Brazil’s Lula Finally Meets the Judge Who Might Derail His Race to the Presidency

    People protest against Lula in Brazil - ABr


    It took close to five hours the deposition of former President Luiz Inácio Lula da Silva to federal judge Sergio Moro. Lula answered questions from Moro, the prosecution, attorneys from the Federal Public Ministry and made a closing argument.

    The former president is accused of having received bribes amounting to 3,700,000 reais (US$ 1.2 million) from the contractor OAS in the form of reforms in an apartment in Guarujá, in the coast of São Paulo. In return, the company would get contracts from the federal government.

    Lula’s testimony began at around 2:15 pm. Wearing a tie with the colors of the flag of Brazil, the former President entered the building of the Federal Court in Curitiba, Paraná state, accompanied by his lawyer, Cristiano Zanin.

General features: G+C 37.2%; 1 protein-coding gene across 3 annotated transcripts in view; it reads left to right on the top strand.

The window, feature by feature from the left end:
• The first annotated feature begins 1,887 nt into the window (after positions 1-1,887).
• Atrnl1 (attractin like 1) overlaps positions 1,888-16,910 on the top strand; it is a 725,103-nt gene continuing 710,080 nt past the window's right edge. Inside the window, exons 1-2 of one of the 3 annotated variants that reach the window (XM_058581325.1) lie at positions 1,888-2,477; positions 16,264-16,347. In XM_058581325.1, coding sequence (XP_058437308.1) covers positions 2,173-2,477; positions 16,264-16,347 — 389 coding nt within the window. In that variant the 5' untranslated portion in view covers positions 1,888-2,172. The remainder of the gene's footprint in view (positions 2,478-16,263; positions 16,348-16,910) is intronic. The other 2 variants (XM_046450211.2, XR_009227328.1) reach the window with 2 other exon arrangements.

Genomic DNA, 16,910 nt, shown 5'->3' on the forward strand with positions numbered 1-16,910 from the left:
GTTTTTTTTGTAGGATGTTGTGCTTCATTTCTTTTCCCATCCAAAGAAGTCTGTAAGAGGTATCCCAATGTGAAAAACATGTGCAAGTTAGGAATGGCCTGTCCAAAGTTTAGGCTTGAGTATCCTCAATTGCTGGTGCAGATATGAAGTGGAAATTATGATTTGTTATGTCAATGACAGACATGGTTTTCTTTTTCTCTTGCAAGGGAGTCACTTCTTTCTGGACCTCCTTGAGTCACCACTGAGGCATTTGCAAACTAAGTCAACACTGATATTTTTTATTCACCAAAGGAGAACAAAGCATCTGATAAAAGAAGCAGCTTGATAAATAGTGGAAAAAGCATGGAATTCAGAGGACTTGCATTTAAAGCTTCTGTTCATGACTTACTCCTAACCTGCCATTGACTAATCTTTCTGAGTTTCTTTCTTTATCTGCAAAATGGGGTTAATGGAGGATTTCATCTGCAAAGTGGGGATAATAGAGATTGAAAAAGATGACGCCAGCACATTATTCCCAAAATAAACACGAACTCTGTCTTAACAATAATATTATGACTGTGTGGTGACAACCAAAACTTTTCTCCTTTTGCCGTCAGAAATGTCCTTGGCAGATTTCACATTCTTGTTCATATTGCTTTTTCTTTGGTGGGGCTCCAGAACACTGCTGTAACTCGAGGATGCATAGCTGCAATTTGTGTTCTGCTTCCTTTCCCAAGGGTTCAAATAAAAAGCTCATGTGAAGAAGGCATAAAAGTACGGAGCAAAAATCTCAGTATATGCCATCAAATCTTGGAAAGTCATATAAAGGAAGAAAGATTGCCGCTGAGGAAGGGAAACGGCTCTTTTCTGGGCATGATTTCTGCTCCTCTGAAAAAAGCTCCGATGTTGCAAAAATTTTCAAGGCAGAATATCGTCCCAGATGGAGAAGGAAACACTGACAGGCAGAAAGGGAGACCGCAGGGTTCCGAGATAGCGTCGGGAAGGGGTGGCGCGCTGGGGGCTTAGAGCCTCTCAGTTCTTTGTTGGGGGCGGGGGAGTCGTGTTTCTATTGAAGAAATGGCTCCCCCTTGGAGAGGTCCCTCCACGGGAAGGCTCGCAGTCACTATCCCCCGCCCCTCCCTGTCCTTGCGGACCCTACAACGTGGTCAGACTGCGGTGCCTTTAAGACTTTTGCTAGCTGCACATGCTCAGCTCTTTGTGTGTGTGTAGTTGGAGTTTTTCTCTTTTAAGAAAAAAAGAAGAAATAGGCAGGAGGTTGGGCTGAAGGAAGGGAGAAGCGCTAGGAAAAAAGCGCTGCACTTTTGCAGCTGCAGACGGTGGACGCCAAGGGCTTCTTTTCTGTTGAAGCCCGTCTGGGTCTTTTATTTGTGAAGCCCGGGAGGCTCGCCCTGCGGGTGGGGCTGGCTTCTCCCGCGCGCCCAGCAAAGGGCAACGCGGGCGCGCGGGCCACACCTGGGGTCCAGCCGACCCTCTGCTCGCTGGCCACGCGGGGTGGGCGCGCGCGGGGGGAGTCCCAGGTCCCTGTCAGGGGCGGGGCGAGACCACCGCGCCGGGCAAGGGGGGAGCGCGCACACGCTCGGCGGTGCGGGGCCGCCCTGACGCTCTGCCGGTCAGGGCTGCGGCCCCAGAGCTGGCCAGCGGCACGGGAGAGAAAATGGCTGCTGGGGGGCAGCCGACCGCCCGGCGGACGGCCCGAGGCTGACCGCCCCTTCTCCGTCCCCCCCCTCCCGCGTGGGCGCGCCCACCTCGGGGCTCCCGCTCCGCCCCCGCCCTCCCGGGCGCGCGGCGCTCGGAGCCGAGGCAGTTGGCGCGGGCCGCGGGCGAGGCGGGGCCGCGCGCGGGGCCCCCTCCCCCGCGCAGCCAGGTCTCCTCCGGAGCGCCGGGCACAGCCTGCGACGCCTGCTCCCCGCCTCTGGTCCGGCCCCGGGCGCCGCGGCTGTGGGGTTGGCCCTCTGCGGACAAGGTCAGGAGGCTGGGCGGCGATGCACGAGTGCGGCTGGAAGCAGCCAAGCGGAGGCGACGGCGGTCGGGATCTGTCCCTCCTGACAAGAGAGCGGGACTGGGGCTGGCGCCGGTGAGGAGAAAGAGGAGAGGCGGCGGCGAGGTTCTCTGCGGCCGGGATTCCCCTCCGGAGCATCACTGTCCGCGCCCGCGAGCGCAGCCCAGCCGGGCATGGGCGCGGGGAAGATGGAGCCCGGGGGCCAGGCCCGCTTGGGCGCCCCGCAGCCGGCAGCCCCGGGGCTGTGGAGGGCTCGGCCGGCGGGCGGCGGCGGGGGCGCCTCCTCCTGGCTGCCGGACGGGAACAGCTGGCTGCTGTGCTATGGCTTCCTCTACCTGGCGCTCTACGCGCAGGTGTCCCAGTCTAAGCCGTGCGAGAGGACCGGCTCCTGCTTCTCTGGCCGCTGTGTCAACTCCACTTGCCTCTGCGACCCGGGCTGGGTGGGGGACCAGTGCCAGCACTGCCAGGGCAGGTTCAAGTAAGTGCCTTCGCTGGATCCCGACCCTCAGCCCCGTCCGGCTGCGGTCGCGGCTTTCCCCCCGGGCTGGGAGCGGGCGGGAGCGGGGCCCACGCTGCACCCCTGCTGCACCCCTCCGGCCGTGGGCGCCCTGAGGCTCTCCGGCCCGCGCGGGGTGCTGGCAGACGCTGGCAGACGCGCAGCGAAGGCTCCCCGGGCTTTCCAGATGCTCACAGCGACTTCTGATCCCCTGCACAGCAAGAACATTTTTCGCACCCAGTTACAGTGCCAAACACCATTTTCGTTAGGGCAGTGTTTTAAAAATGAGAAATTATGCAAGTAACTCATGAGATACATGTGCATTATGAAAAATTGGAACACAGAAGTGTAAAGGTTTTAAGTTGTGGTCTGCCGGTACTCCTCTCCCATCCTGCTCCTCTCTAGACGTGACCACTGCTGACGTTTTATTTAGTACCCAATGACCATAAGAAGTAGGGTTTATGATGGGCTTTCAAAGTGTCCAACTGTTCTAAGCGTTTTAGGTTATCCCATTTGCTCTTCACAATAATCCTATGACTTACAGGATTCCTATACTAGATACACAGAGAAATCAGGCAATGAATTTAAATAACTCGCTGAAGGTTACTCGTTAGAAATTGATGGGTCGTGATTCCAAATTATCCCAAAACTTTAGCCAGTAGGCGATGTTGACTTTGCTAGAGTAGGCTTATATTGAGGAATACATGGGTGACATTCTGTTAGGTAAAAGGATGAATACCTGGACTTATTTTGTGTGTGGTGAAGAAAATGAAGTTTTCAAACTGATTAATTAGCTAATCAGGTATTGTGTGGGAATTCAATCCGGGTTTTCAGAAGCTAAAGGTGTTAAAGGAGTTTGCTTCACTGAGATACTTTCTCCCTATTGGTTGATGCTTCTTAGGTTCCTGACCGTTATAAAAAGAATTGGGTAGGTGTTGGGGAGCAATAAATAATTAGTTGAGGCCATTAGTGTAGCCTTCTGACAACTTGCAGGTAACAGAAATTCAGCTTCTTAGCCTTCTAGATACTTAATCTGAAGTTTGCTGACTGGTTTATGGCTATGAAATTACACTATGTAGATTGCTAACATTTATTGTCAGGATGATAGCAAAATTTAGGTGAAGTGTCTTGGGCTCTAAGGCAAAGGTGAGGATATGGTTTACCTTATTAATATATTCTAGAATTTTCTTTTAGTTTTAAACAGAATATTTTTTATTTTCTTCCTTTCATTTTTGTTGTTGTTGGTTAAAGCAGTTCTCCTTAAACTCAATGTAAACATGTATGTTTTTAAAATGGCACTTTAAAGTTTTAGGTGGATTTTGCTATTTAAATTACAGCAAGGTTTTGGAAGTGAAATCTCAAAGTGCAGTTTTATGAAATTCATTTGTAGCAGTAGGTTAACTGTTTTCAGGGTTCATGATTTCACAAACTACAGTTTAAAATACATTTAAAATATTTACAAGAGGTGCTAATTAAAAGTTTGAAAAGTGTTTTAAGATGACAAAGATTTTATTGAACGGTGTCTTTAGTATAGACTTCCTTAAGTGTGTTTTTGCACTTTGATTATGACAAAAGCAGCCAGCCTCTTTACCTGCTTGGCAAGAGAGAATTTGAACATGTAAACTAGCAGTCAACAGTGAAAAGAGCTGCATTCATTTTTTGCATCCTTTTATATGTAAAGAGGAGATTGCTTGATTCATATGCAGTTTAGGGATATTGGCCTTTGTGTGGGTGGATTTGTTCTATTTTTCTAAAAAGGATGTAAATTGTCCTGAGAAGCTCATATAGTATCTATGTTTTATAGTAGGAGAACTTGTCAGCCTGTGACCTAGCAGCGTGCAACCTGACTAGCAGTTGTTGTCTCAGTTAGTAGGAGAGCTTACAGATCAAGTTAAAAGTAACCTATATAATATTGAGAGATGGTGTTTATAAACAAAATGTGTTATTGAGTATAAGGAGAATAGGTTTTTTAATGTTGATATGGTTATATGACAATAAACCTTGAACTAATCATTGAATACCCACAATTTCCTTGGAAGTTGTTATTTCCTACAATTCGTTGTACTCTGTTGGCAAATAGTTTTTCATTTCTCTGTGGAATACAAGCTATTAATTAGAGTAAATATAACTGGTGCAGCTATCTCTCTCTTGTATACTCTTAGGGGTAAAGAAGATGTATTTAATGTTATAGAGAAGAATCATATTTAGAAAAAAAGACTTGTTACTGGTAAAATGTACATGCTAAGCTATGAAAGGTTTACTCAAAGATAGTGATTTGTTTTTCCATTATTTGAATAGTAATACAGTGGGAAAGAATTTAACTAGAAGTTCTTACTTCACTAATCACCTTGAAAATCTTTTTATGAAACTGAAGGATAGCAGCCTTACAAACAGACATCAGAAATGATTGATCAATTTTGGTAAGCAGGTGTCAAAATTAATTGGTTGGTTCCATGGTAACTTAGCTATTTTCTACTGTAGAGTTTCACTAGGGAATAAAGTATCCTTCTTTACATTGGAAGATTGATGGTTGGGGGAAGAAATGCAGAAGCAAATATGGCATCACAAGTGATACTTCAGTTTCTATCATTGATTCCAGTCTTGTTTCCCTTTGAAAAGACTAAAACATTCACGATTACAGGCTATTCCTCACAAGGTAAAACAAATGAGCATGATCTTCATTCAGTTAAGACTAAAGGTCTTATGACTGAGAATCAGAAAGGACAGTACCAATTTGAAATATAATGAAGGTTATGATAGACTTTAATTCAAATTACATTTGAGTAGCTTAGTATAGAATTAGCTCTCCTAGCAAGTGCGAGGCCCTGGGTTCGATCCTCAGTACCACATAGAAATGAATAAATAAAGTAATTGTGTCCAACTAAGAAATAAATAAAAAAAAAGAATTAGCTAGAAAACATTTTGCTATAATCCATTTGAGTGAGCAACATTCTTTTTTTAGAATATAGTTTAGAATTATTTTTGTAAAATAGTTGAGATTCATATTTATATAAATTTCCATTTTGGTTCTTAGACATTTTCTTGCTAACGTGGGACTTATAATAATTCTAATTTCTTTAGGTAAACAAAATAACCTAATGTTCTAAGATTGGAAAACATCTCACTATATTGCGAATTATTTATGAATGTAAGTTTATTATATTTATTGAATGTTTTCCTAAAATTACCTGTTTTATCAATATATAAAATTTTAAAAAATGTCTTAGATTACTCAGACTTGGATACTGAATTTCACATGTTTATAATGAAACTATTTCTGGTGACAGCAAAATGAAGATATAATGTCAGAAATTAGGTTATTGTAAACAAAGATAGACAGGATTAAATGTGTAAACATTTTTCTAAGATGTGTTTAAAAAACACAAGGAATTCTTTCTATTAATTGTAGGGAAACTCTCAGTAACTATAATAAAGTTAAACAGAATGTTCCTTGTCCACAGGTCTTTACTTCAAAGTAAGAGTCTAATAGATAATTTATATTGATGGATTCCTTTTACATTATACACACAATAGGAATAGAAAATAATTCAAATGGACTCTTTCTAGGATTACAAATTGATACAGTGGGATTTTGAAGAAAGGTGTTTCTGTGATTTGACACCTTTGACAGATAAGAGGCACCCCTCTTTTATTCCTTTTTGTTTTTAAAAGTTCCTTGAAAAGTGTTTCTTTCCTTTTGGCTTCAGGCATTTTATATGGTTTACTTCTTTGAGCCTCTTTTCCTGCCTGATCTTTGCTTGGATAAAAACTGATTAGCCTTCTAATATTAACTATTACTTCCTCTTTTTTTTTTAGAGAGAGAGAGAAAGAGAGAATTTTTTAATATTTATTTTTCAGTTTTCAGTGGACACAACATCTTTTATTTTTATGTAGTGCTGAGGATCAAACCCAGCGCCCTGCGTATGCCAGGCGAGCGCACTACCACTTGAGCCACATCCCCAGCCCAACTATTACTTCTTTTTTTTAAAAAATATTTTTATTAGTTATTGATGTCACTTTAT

Protesters and allied politicians accompanied Lula until the building. Between the allies that went to Curitiba to support him, was former President Dilma Rousseff.

    The deposition took place under heavy security outside the building. About 3000 men from the federal, state and municipal levels were used.

    Throughout the day, hundreds of military police blocked a 150 meter perimeter around the court’s building. Agents of the Federal Highway police and the Federal Police took care of protecting the building itself.

    Protesters against and in favor of Lula marched in different points of the city. According to authorities, about 6000 demonstrators who support Lula were in Curitiba to accompany the interrogation. In all, there were 128 buses from several Brazilian states.

    Lula’s Reaction

    After his testimony, Lula participated in a political act in downtown Curitiba. He spoke for about 20 minutes defending himself from accusations of corruption.